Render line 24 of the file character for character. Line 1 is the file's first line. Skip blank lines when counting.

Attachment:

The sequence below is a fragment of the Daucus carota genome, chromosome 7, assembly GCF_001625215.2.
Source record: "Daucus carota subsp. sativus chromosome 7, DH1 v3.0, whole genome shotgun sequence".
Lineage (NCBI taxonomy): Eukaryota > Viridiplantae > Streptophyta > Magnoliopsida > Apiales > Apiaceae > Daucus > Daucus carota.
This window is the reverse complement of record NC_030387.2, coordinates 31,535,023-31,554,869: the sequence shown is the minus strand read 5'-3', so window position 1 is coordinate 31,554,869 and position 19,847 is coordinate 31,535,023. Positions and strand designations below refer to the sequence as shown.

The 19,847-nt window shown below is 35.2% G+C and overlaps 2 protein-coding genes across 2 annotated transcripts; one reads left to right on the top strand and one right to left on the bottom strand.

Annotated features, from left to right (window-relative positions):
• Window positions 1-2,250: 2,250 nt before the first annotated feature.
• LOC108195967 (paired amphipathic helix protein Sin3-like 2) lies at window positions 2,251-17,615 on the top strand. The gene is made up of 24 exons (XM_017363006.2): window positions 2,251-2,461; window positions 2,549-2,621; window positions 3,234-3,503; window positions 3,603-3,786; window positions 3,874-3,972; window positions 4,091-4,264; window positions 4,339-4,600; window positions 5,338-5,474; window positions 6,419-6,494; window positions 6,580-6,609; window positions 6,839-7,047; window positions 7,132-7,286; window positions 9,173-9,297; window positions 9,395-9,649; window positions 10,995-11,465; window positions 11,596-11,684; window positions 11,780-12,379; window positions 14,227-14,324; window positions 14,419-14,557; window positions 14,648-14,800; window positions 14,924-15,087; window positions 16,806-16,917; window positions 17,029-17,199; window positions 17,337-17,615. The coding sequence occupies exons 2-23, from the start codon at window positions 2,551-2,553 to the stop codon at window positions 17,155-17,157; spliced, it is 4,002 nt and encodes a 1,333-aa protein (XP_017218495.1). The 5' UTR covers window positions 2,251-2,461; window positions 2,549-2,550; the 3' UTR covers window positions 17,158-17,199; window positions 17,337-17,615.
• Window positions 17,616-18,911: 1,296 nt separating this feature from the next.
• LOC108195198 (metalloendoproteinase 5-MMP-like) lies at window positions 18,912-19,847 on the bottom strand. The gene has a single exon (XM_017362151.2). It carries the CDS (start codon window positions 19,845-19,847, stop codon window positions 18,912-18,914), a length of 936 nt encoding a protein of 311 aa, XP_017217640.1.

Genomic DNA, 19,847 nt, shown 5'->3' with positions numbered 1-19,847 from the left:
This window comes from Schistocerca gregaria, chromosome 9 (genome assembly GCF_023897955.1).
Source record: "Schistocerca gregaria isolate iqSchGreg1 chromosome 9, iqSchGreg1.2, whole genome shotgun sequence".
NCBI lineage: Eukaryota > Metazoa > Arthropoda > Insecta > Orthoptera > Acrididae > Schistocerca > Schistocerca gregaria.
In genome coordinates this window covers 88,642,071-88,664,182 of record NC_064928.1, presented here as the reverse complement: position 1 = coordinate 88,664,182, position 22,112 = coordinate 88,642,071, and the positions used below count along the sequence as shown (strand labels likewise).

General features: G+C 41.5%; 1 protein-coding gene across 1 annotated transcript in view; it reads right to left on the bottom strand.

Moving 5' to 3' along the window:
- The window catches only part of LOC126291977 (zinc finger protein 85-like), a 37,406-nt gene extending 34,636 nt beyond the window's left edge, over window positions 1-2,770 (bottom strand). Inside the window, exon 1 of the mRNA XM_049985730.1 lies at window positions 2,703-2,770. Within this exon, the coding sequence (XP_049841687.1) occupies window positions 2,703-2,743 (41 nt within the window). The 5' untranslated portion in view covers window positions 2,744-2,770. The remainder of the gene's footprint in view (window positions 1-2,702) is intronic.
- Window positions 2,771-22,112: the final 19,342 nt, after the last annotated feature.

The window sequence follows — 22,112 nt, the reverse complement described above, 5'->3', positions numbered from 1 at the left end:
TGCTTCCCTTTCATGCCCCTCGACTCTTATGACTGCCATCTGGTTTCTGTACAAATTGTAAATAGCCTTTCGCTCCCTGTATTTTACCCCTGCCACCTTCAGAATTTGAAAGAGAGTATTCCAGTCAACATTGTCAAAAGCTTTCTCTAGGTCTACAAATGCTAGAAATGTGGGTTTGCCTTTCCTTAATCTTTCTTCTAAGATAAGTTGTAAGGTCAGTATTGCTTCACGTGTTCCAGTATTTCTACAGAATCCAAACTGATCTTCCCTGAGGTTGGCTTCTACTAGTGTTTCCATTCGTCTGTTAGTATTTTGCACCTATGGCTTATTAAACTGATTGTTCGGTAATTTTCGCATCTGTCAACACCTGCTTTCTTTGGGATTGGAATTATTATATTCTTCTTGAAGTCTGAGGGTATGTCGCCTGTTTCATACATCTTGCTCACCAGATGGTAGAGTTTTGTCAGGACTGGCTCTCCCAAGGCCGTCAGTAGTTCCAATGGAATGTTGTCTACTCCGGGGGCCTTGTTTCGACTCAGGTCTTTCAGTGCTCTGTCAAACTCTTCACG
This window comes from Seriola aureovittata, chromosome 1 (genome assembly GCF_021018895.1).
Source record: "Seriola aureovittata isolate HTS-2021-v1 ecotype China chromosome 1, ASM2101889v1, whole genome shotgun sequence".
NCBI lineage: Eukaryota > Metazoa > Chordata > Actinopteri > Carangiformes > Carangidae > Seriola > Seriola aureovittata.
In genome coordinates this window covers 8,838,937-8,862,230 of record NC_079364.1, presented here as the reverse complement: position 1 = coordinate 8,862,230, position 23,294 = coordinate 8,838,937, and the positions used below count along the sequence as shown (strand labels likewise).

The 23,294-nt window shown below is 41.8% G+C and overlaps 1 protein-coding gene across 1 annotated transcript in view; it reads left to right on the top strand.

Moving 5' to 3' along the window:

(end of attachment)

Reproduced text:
NCBI lineage: Eukaryota > Metazoa > Chordata > Actinopteri > Carangiformes > Carangidae > Seriola > Seriola aureovittata.